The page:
Second stage of the Lebaniego Way

Continuing on from the blogposts of the Lebaniego Way by stages to, in three blog entries, travelling the 72 kilometres which stand between San Vicente de la Barquera from the Monastery of San Toribio de Liébana. 

Today we venture into the second stage of the Lebaniego Way, whose main features are the beauty of its nature, its rich heritage and the physical demand required to travel the more than 30 kilometres which make it up. So, replenish your backpacks with food and water as we depart from Cades to Cabañes. Are you coming along?

This stage is, as we have already mentioned, the longest and most demanding of the three which make up the Lebaniego Way. Its numbers speak for themselves, 30.53 kilometres and an altitude difference of 1,525 metres. The difficulty of the stage prompts many people divide it in two: Cades-Cicera and Cicera-Cabañes. In both locations there are hostels, so the splitting of the Way into these two sections is perfectly doable, as it has the necessary services. But if something clearly defines this stage, beyond the toughness, is its majestic surroundings, as it runs through forest trails and mountain roads with very steep slopes. And, as it is often said, efforts are rewarded, which in this case is glimpsed in the scenic beauty of the route that the pilgrim will pass through on his/her walk. In addition, finding along the way true heritage gems such as the Church of Santa Juliana in Lafuente and the Church of Santa María in Lebeña, among others.

Let’s set off our stage and we will show you what you can look forward to so that you can be well prepared. Starting at the exit of the Puente El Arrudo Hostel, where we finished the previous stage. From here heading towards the village of Lafuente. This road has no hard shoulder, but there are «crossing pilgrims» signs every so often, all the same, it is important to be vigilant and cautious. The flora on both sides of the road will be with us until Sobrelapeña, the point at which we will take the detour to Quintanilla. In this detour (1.5 kilometres in total round trip) there is a shop and a bar. It can be done either this way, going off road, or from Quintanilla in a V-shape to retake the road back to Lafuente, where one of the crowning jewels of Romanesque art in Cantabria can be found: The Church of Santa Juliana, declared of Site of Cultural Interest. It is the only example of Romanesque art in the entire area of Nansa, hence the great importance of this church.

In Lafuente, without passing through the village, 50 metres from the Church of Santa Juliana, there is an arrow indicating the ascent to the next village, Burió. Walking uphill and then continuing towards Collado de Hoz, with a panoramic view of the beautiful Lamasón Valley, from where we commence descending 1.8 kilometres until Cicera.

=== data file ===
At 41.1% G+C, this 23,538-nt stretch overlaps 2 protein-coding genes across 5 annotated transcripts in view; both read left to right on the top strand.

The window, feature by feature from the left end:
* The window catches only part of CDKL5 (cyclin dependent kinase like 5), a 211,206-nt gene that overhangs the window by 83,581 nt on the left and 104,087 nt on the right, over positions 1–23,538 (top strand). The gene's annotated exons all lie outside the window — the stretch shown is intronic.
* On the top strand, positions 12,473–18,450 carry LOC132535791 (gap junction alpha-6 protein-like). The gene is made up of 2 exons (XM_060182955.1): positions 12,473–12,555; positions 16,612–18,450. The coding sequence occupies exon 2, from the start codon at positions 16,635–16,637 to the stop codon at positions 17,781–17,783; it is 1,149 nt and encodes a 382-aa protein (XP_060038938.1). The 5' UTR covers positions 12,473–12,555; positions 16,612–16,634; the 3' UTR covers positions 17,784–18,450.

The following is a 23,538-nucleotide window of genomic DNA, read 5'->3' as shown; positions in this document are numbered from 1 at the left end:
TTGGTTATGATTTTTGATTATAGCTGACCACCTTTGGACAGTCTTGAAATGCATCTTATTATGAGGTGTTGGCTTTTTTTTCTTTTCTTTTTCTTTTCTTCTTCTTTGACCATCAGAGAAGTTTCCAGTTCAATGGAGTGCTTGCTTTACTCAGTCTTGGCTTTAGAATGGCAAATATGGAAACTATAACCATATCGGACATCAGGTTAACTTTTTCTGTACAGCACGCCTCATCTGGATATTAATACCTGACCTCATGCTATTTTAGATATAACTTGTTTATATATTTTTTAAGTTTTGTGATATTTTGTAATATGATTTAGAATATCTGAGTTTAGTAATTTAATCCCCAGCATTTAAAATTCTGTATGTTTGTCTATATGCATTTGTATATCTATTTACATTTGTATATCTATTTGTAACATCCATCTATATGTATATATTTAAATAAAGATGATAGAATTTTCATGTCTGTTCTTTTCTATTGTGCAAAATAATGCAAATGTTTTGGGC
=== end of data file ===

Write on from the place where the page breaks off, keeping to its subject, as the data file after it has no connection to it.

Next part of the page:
Once in Cicera, a highly recommended option is to visit the Santa Catalina Viewpoint, which is approximately 3 kilometres away. The first kilometre is the very exit of the village that places us in the ascent to the viewpoint. The other two kilometres run along an idyllic path in which, to add more interest, figures of Cantabrian Mythology have been recreated: the mythological trail of Monte Hozarco mountain. At the end of the route, there is a spectacular balcony which enables one to that allows us to enjoy extraordinary views of the Picos de Europa and part of the Hermida Gorge.

From the viewpoint there are two options, either go back to Cicera and rest in its hostel – those who wish to split this stage in two – or continue on the road towards Lebeña. To reach this town, we run for 9.6 kilometres through a forest of oak and beech trees with ancient specimens and, in season, mushrooms of all kinds can be found. It is important that if you are unfamiliar with the world of mushrooms, don’t be tempted to pick or taste the specimens you see on your route, since among those that are usually found in this area, it is the cause of almost all the deaths, especially the amanita phalloides mushroom.

Arriving at the town of Lebeña, which holds one of the jewels of Spanish pre-Romanesque art, the Church of San María de Lebeña. Built in the 925, Lebeña is considered the main pre-Romanesque monument of Cantabria and one of the best testimonies of this trend in Spain, framed within the so-called Mozarabic art. This church, is well worth a visit and a look, has an interesting associated legend. It is said that the Count of Lebeña Don Alfonso planted a yew tree in that site, in reference to his ancestry from northern lands and that, furthermore, represented the sacred tree of the Cantabrians, whose poisonous leaves were used since the times when the Cantabrian warriors faced the Roman army. His wife, Doña Justa, brought with her an olive tree which symbolised peace and, in the same manner, her origins from the southern lands. Both trees intertwined their branches and personified the union of the counts, north and south, war and peace.

After visiting Lebeña, we continue our journey to Allende by road and then uphill towards Cabañes until reaching our destination the hostel of this town, which is the first building we find on our right. That will be our goal and therefore finish the second stage of the Way.